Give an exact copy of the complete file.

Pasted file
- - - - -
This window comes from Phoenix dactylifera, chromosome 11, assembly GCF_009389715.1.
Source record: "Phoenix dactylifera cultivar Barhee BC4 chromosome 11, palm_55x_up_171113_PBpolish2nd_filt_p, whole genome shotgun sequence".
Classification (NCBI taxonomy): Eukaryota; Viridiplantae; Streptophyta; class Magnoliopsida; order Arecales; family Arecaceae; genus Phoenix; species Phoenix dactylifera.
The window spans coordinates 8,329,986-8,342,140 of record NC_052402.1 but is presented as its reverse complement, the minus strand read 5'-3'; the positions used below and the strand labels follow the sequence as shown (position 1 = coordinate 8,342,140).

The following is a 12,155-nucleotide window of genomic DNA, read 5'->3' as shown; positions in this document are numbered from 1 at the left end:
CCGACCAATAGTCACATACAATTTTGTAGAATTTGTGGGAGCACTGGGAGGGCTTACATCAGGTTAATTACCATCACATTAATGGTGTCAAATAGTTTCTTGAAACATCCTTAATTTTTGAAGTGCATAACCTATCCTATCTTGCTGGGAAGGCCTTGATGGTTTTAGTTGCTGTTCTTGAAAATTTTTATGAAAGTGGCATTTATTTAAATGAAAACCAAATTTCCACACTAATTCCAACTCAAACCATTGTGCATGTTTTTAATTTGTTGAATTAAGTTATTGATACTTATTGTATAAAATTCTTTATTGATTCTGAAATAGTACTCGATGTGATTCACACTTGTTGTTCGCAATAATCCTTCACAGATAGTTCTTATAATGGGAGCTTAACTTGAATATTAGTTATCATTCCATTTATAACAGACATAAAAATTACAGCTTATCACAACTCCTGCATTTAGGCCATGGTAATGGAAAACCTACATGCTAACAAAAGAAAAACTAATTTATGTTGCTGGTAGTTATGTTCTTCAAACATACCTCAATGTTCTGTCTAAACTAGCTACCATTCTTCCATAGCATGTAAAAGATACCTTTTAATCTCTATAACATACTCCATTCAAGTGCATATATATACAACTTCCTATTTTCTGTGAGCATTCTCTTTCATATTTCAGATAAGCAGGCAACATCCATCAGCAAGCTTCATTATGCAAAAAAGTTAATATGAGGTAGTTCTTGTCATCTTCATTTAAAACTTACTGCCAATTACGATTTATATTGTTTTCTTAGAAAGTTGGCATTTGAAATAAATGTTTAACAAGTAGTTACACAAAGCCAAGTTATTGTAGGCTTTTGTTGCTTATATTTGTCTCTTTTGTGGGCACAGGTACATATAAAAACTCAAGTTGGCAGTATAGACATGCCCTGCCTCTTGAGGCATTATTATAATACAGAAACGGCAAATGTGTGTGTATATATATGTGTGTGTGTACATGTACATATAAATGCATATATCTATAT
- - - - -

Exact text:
This window comes from Phoenix dactylifera, chromosome 11, assembly GCF_009389715.1.
Source record: "Phoenix dactylifera cultivar Barhee BC4 chromosome 11, palm_55x_up_171113_PBpolish2nd_filt_p, whole genome shotgun sequence".
Classification (NCBI taxonomy): Eukaryota; Viridiplantae; Streptophyta; class Magnoliopsida; order Arecales; family Arecaceae; genus Phoenix; species Phoenix dactylifera.
The window spans coordinates 8,329,986-8,342,140 of record NC_052402.1 but is presented as its reverse complement, the minus strand read 5'-3'; the positions used below and the strand labels follow the sequence as shown (position 1 = coordinate 8,342,140).

The following is a 12,155-nucleotide window of genomic DNA, read 5'->3' as shown; positions in this document are numbered from 1 at the left end:
CCGACCAATAGTCACATACAATTTTGTAGAATTTGTGGGAGCACTGGGAGGGCTTACATCAGGTTAATTACCATCACATTAATGGTGTCAAATAGTTTCTTGAAACATCCTTAATTTTTGAAGTGCATAACCTATCCTATCTTGCTGGGAAGGCCTTGATGGTTTTAGTTGCTGTTCTTGAAAATTTTTATGAAAGTGGCATTTATTTAAATGAAAACCAAATTTCCACACTAATTCCAACTCAAACCATTGTGCATGTTTTTAATTTGTTGAATTAAGTTATTGATACTTATTGTATAAAATTCTTTATTGATTCTGAAATAGTACTCGATGTGATTCACACTTGTTGTTCGCAATAATCCTTCACAGATAGTTCTTATAATGGGAGCTTAACTTGAATATTAGTTATCATTCCATTTATAACAGACATAAAAATTACAGCTTATCACAACTCCTGCATTTAGGCCATGGTAATGGAAAACCTACATGCTAACAAAAGAAAAACTAATTTATGTTGCTGGTAGTTATGTTCTTCAAACATACCTCAATGTTCTGTCTAAACTAGCTACCATTCTTCCATAGCATGTAAAAGATACCTTTTAATCTCTATAACATACTCCATTCAAGTGCATATATATACAACTTCCTATTTTCTGTGAGCATTCTCTTTCATATTTCAGATAAGCAGGCAACATCCATCAGCAAGCTTCATTATGCAAAAAAGTTAATATGAGGTAGTTCTTGTCATCTTCATTTAAAACTTACTGCCAATTACGATTTATATTGTTTTCTTAGAAAGTTGGCATTTGAAATAAATGTTTAACAAGTAGTTACACAAAGCCAAGTTATTGTAGGCTTTTGTTGCTTATATTTGTCTCTTTTGTGGGCACAGGTACATATAAAAACTCAAGTTGGCAGTATAGACATGCCCTGCCTCTTGAGGCATTATTATAATACAGAAACGGCAAATGTGTGTGTATATATATGTGTGTGTGTACATGTACATATAAATGCATATATCTATAT